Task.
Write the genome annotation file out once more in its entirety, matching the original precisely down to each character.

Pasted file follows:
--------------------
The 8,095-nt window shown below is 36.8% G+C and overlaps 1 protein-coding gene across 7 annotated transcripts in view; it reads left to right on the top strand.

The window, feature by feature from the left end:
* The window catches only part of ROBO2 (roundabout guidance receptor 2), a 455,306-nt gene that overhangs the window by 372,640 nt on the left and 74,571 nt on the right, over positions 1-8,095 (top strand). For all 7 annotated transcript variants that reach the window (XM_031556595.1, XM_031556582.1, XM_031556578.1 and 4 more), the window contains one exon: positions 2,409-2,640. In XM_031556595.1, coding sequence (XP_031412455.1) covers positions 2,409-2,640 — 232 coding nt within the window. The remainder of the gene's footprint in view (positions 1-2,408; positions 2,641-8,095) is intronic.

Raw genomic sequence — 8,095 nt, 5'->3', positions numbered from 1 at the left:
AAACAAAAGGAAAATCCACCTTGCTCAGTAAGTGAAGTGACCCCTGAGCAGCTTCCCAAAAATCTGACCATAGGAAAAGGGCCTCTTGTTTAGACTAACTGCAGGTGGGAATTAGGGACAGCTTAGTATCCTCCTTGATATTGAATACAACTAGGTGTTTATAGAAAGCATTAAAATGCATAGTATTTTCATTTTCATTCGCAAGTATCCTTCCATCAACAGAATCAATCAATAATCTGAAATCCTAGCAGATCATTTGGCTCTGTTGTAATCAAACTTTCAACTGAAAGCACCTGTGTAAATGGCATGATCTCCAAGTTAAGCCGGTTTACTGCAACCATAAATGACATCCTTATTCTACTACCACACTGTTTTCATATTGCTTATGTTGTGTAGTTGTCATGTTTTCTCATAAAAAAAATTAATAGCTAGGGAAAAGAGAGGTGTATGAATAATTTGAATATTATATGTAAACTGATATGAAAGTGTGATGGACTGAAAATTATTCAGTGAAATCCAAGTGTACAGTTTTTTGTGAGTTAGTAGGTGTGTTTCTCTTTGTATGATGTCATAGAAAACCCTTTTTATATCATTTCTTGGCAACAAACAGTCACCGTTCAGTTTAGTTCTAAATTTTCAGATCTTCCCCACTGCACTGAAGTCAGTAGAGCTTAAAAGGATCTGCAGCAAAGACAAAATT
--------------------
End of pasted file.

The 8,095-nt window shown below is 36.8% G+C and overlaps 1 protein-coding gene across 7 annotated transcripts in view; it reads left to right on the top strand.

The window, feature by feature from the left end:
* The window catches only part of ROBO2 (roundabout guidance receptor 2), a 455,306-nt gene that overhangs the window by 372,640 nt on the left and 74,571 nt on the right, over positions 1-8,095 (top strand). For all 7 annotated transcript variants that reach the window (XM_031556595.1, XM_031556582.1, XM_031556578.1 and 4 more), the window contains one exon: positions 2,409-2,640. In XM_031556595.1, coding sequence (XP_031412455.1) covers positions 2,409-2,640 — 232 coding nt within the window. The remainder of the gene's footprint in view (positions 1-2,408; positions 2,641-8,095) is intronic.

Raw genomic sequence — 8,095 nt, 5'->3', positions numbered from 1 at the left:
AAACAAAAGGAAAATCCACCTTGCTCAGTAAGTGAAGTGACCCCTGAGCAGCTTCCCAAAAATCTGACCATAGGAAAAGGGCCTCTTGTTTAGACTAACTGCAGGTGGGAATTAGGGACAGCTTAGTATCCTCCTTGATATTGAATACAACTAGGTGTTTATAGAAAGCATTAAAATGCATAGTATTTTCATTTTCATTCGCAAGTATCCTTCCATCAACAGAATCAATCAATAATCTGAAATCCTAGCAGATCATTTGGCTCTGTTGTAATCAAACTTTCAACTGAAAGCACCTGTGTAAATGGCATGATCTCCAAGTTAAGCCGGTTTACTGCAACCATAAATGACATCCTTATTCTACTACCACACTGTTTTCATATTGCTTATGTTGTGTAGTTGTCATGTTTTCTCATAAAAAAAATTAATAGCTAGGGAAAAGAGAGGTGTATGAATAATTTGAATATTATATGTAAACTGATATGAAAGTGTGATGGACTGAAAATTATTCAGTGAAATCCAAGTGTACAGTTTTTTGTGAGTTAGTAGGTGTGTTTCTCTTTGTATGATGTCATAGAAAACCCTTTTTATATCATTTCTTGGCAACAAACAGTCACCGTTCAGTTTAGTTCTAAATTTTCAGATCTTCCCCACTGCACTGAAGTCAGTAGAGCTTAAAAGGATCTGCAGCAAAGACAAAATT